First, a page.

Karen's story will sound familiar to a lot of people -- she lost a lot of weight, got her "success story" published, and then regained about half of what she lost.
I found a lot of good insights and "ah-ha" moments, even as someone who, as mentioned previously, has a whole shelf full of books like this one. Many of the triggers she talked about were triggers I share, like the fear of being "a show-off" and needing or wanting too much attention. I also recognized myself in a story she told about being on vacation with her husband. After a three-hour hike, they went to a deli to pick up some sandwiches.
Tim said, "Boy, these things are huge"and that he might not be able to eat all of his. did I think I could eat all of mine, I also knew I'd probably be hungry afterward. In fact, I was angry that I was hungry in the first place and Tim wasn't. I was angry because our dinner reservations weren't until 7:30 and I didn't want to appear like a piggy after eating my "huge" sandwich.
It's perfectly reasonable to be hungry after a three-hour hike, but women are often ashamed of having an appetite, especially one larger than a man's. I think this gendered shame about having needs would have been worth exploring, but she went in a different direction discussing the differences between people who are "tend toward thin" and those who "tend toward fat." It feels like a lot of women who "tend toward fat" are with men who "tend toward thin," and that opens a whole other can of worms that was also not really the author's direction for the book.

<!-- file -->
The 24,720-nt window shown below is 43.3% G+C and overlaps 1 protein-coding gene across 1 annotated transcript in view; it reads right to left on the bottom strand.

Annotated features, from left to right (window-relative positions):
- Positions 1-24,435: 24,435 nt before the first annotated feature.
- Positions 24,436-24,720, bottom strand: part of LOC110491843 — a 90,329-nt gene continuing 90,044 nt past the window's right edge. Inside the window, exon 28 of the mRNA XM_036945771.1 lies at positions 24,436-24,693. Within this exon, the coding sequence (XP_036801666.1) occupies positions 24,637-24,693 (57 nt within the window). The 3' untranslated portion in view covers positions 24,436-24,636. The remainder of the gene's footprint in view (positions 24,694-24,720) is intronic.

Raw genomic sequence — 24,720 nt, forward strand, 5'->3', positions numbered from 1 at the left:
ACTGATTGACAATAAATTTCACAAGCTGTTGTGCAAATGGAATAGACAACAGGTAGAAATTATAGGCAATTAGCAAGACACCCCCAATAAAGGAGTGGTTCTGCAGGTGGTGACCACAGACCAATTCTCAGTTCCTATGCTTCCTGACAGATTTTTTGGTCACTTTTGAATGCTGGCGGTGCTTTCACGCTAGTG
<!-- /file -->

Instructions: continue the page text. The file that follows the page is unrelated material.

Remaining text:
Her direction from the book can be summed up in this quote from Abraham used to begin Part II of the book:
You cannot struggle to joy.The book chronicled her attempts to "joy her way to joy" through self-awareness, self-acceptane, and the cultivation of healthier habits. It is not a book of neatly packaged insights won through this process, but more of a diary of the process itself.
Struggle and joy are not on the same channel.
You joy your way to joy.
Though I find that kind of writing interesting, which is why I read blogs, I have to confess that I would have liked this book better if it was less bloggy. As I was reading the book, I was struck by how rough it felt, as if it were just a series of printed-out blog entries. I compared it to books by Jennette and Shauna, who turned their weight loss blogs into books. They each reworked their stories to have a stronger narrative arc and to fill in some of the details that blog readers wouldn't know.
Because I bought it as an iBook, I didn't notice that there was a good reason for why the book felt different -- it is "published on demand" through BookLocker. There wasn't an editor looking over Karen's shoulder, helping her to see where readers might want more detail or suggesting that chapters follow a consistent format. I felt a little silly for not realizing this until I was working on my review, to be honest. It made me realize that the self-publishing route is a lot better option than it once was, especially with the prevalance of ebooks.
Concerns aside, I think the question of what happens "after the before & after" is an important one. Many people who lose a lot of weight and then regain some of it feel like failures. This book proves that all is not lost just because some of the weight comes back. People who have lost and regained (like me) probably still are in the process of learning whatever it is that the extra pounds have to teach us. Karen, especially, seems to have found a lot of important insights in her "struggle against the struggle," and I'd recommend her book (and/or her blog) to those who want to see how another person has managed to learn from the process of loss-regain-loss.